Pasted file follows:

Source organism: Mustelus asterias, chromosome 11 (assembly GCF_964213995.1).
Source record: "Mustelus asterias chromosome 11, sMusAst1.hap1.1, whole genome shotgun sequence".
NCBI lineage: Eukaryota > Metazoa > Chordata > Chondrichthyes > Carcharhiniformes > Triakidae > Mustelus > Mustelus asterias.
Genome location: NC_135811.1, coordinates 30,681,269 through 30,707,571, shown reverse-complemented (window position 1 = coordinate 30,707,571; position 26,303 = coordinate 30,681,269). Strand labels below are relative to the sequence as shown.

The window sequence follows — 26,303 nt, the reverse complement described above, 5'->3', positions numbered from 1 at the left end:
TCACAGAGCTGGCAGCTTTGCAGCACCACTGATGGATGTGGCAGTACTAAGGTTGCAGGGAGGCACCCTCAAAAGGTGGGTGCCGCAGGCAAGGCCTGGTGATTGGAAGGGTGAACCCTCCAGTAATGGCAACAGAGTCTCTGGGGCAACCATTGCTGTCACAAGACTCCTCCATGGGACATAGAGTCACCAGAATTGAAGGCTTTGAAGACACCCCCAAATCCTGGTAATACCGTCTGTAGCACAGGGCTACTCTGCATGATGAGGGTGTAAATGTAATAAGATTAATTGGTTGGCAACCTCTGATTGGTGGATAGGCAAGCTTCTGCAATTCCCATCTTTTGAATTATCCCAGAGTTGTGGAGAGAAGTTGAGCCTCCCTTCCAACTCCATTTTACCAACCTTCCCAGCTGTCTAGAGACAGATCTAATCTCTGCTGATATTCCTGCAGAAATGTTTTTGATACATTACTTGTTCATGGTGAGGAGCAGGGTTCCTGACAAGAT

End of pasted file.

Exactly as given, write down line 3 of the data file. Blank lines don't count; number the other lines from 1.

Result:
NCBI lineage: Eukaryota > Metazoa > Chordata > Chondrichthyes > Carcharhiniformes > Triakidae > Mustelus > Mustelus asterias.